NEW YORK, Nov 28 (Reuters) - A federal judge angrily threw
out Citigroup Inc's proposed $285 million settlement over the
sale of toxic mortgage debt, excoriating the top U.S. market
regulator over how it reaches corporate fraud settlements.
U.S. District Judge Jed Rakoff in Manhattan said that in
agreeing to the settlement, the Securities and Exchange Commission appeared uninterested in actually learning what
Citigroup did wrong. He also said the regulator erred by asking
him to ignore the interests of the public.
"An application of judicial power that does not rest on
facts is worse than mindless, it is inherently dangerous,"
Rakoff wrote in an opinion dated Monday.
"In any case like this that touches on the transparency of
financial markets whose gyrations have so depressed our economy
and debilitated our lives, there is an overriding public
interest in knowing the truth," he added.
Rakoff called the settlement "neither reasonable, nor fair,
nor adequate, nor in the public interest," and said it was hard
to tell whether by settling the SEC was getting more than "a
quick headline." He set a trial date of July 16, 2012.
Monday's decision throws into question the SEC's policies
toward settlements with publicly traded companies, at a time
when the regulator is trying to burnish its reputation for
tough enforcement amid skeptics in Congress and elsewhere.
Many SEC cases against Wall Street banks and investment
firms are settled out of court, without any admission or denial
of wrongdoing. The absence of agreed-upon facts can make it
harder for shareholders, bondholders and others to bring their
own civil lawsuits against those same defendants.
Both the SEC and Citigroup on Monday maintained that the
settlement was reasonable.
Robert Khuzami, the SEC director of enforcement, said the
$285 million sum "reasonably reflects the scope of relief that
would be obtained after a successful trial," but without the
"risks, delay and resources" required.
He also said Rakoff ignored "decades of established
practice throughout federal agencies and decisions of the
Citigroup spokeswoman Danielle Romero-Apsilos called the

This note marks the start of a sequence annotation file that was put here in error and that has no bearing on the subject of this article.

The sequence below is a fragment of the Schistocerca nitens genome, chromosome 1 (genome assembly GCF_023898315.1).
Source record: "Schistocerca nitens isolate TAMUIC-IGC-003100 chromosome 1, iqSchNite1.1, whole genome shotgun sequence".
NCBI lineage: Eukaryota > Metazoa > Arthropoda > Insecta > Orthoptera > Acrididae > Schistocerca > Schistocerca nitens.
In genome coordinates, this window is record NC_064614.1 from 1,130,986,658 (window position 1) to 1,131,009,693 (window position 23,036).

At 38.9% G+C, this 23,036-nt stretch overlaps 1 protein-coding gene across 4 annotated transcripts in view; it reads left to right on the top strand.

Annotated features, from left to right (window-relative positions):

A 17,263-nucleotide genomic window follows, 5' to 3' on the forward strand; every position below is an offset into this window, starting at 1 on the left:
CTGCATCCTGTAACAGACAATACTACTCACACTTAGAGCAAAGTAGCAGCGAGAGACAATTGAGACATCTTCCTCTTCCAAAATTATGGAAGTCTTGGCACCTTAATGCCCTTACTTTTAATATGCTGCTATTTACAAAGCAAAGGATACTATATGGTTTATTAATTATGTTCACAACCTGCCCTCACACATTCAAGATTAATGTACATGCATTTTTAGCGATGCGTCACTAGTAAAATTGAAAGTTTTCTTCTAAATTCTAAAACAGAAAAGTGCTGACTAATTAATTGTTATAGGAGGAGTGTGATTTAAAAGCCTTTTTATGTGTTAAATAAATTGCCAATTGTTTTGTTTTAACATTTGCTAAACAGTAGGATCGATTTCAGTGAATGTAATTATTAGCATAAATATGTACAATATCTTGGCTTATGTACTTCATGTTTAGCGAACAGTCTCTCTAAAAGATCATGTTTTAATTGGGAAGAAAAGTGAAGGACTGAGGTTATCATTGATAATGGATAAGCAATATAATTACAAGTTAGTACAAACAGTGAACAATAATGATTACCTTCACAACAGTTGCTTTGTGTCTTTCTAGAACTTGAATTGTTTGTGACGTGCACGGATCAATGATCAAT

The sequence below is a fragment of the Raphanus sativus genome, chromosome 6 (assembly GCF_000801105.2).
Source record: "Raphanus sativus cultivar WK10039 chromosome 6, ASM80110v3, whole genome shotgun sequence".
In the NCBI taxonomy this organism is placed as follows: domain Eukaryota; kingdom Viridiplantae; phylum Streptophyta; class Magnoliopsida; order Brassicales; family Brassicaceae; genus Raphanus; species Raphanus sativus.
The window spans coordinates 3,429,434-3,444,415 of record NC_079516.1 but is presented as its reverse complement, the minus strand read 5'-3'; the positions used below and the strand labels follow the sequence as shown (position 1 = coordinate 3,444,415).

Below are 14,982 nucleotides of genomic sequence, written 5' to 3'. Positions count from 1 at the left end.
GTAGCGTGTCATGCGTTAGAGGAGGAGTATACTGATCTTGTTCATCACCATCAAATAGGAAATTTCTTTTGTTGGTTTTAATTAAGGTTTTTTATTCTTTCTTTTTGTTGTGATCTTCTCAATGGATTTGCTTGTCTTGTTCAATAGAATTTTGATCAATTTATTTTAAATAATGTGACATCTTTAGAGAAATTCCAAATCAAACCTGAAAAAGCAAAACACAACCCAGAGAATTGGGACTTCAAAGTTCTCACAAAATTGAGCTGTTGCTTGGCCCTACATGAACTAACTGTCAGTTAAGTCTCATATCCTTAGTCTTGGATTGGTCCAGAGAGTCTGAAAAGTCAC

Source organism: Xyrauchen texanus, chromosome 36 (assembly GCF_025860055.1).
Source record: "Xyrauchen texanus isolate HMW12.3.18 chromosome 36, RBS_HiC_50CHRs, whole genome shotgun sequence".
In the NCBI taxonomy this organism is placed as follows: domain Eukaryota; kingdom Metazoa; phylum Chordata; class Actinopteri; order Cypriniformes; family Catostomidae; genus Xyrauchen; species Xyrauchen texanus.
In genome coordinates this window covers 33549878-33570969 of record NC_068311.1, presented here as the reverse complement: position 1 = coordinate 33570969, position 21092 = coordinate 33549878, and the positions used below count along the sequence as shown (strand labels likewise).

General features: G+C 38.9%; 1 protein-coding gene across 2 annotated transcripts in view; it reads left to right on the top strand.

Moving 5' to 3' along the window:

settlement "a fair and reasonable resolution to the SEC's
allegation of negligence." She said if a trial occurred, the
bank would present "substantial factual and legal defenses."
The SEC and Citigroup did not in their statements address
whether they might be able to reach a revised settlement that
could win court approval.
In its complaint, the SEC accused Citigroup of selling a $1
billion mortgage-linked collateralized debt obligation, Class V
Funding III, in 2007 as the housing market was beginning to
collapse, and then betting against the transaction.
The SEC said the CDO caused more than $700 million of
investor losses. One Citigroup employee, director Brian Stoker,
was charged by the SEC, and is contesting those charges.
Rakoff has been a thorn in the side of the SEC. In 2009 he
rejected its initial proposed settlement with Bank of America
Corp over its takeover of Merrill Lynch & Co.
Bradley Bondi, a partner at Cadwalader, Wickersham & Taft
and former counsel to two SEC commissioners, said the decision
will hamper the regulator's ability to settle cases in the
"But the judge's decision to probe the settlement to ensure
it is in the best interest of shareholders - and requiring the
SEC to show the facts in support ... are in the best interests
of process," Bondi said in an email.
Rakoff called the Citigroup accord too lenient, and noted
that the bank was charged only with negligence. Private
investors cannot bring securities claims based on negligence.
"If the allegations of the complaint are true, this is a
very good deal for Citigroup; and, even if they are untrue, it
is a mild and modest cost of doing business," the judge wrote.
The settlement would have required the third-largest U.S.
bank to give up $160 million of alleged ill-gotten profit, plus
$30 million of interest.
It also would have imposed a $95 million fine for the
alleged negligence, less than one-fifth what Goldman Sachs
Group Inc paid last year in a $550 million SEC settlement over
a different CDO.
Rakoff called the $95 million fine "pocket change" for
Citigroup and said investors were being "short-changed."
Khuzami said the regulator will review the ruling and "take
those steps that best serve the interests of investors."
In striking down the SEC's $33 million settlement with Bank
of America over Merrill, Rakoff said it unfairly punished
shareholders. He later approved a $150 million accord.
Citigroup shares closed 6 percent higher at $25.05 on
Monday. Stocks rose broadly on optimism that leaders in Europe
might take steps to address the region's debt crisis.
The case is SEC v Citigroup Global Markets Inc, U.S.
District Court, Southern District of New York, No.
For the SEC: Matthew Martens, Jeffrey Infelise, Kenneth
Lench, Reid Muoio and Thomas Silverstein of the SEC.
For Citigroup: Brad Karp, Susanna Buergel and Theodore Von
Wells Jr. of Paul, Weiss, Rifkind, Wharton &
(Reporting by Grant McCool and Jonathan Stempel)
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